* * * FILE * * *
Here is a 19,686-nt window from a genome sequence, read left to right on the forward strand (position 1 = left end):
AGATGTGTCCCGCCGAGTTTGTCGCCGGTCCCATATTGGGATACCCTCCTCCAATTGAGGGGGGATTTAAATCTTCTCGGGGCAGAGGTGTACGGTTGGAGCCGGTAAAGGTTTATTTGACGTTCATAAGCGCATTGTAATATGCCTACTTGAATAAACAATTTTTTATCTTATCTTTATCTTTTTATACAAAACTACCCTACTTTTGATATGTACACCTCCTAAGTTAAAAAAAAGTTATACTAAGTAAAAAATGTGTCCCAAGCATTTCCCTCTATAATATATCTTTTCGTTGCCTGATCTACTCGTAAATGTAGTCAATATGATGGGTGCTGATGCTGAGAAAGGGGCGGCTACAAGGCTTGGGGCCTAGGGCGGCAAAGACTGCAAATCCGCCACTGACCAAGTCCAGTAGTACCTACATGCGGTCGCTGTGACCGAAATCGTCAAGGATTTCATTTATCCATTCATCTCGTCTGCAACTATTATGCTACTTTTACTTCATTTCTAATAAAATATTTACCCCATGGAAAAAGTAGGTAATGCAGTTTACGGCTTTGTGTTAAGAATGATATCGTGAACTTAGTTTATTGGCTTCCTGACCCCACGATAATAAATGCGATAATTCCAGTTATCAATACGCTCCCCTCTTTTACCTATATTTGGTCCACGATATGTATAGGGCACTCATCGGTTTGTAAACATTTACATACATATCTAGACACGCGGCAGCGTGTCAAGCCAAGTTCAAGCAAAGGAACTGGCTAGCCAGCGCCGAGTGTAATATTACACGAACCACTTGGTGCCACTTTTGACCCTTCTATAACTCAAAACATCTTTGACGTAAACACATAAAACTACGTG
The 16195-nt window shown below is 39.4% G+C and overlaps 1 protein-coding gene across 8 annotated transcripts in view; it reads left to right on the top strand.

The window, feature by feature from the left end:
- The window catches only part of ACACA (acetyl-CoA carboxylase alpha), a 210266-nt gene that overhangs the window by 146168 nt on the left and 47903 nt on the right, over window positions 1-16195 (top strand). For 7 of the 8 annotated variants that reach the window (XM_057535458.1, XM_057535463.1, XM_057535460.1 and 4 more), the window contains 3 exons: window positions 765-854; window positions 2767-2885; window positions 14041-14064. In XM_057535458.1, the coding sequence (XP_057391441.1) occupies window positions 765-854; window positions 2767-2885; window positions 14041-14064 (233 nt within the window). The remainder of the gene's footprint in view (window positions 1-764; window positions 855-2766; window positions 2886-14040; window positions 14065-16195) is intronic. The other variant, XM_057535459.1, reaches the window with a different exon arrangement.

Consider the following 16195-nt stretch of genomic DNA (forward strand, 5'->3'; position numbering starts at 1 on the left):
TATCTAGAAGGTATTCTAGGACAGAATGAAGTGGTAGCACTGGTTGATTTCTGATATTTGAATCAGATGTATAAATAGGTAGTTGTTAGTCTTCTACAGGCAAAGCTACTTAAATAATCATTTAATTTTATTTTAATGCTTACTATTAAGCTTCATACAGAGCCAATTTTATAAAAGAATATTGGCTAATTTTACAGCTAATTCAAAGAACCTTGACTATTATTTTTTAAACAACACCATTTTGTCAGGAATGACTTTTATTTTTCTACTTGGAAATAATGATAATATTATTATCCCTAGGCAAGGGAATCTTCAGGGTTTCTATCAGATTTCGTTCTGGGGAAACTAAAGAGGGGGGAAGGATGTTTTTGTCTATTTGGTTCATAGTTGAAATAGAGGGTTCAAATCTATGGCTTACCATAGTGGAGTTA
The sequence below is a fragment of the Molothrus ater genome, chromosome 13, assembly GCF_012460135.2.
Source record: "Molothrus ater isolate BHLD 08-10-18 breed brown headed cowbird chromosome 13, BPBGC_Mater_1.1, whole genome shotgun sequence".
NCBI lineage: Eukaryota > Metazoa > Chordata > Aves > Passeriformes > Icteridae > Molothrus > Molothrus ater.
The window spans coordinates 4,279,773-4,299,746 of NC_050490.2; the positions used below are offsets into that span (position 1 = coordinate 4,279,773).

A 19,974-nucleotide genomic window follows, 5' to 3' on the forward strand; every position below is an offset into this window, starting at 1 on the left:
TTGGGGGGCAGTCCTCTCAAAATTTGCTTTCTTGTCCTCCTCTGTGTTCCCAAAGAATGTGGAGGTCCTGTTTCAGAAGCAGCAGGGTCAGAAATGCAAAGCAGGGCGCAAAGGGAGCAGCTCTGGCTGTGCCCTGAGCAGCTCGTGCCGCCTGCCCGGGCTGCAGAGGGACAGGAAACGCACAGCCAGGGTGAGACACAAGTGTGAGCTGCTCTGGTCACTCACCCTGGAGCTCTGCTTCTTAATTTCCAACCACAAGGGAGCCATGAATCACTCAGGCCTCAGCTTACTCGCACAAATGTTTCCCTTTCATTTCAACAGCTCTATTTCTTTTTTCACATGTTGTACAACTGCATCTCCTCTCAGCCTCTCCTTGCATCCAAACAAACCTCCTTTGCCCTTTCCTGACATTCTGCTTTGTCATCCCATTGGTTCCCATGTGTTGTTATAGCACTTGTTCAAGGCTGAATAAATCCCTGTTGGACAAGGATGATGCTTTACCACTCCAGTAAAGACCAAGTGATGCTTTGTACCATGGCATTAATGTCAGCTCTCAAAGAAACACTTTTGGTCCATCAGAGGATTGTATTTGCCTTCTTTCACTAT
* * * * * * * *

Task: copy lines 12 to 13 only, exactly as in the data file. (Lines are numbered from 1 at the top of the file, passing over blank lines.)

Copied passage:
A 19,974-nucleotide genomic window follows, 5' to 3' on the forward strand; every position below is an offset into this window, starting at 1 on the left:
TTGGGGGGCAGTCCTCTCAAAATTTGCTTTCTTGTCCTCCTCTGTGTTCCCAAAGAATGTGGAGGTCCTGTTTCAGAAGCAGCAGGGTCAGAAATGCAAAGCAGGGCGCAAAGGGAGCAGCTCTGGCTGTGCCCTGAGCAGCTCGTGCCGCCTGCCCGGGCTGCAGAGGGACAGGAAACGCACAGCCAGGGTGAGACACAAGTGTGAGCTGCTCTGGTCACTCACCCTGGAGCTCTGCTTCTTAATTTCCAACCACAAGGGAGCCATGAATCACTCAGGCCTCAGCTTACTCGCACAAATGTTTCCCTTTCATTTCAACAGCTCTATTTCTTTTTTCACATGTTGTACAACTGCATCTCCTCTCAGCCTCTCCTTGCATCCAAACAAACCTCCTTTGCCCTTTCCTGACATTCTGCTTTGTCATCCCATTGGTTCCCATGTGTTGTTATAGCACTTGTTCAAGGCTGAATAAATCCCTGTTGGACAAGGATGATGCTTTACCACTCCAGTAAAGACCAAGTGATGCTTTGTACCATGGCATTAATGTCAGCTCTCAAAGAAACACTTTTGGTCCATCAGAGGATTGTATTTGCCTTCTTTCACTAT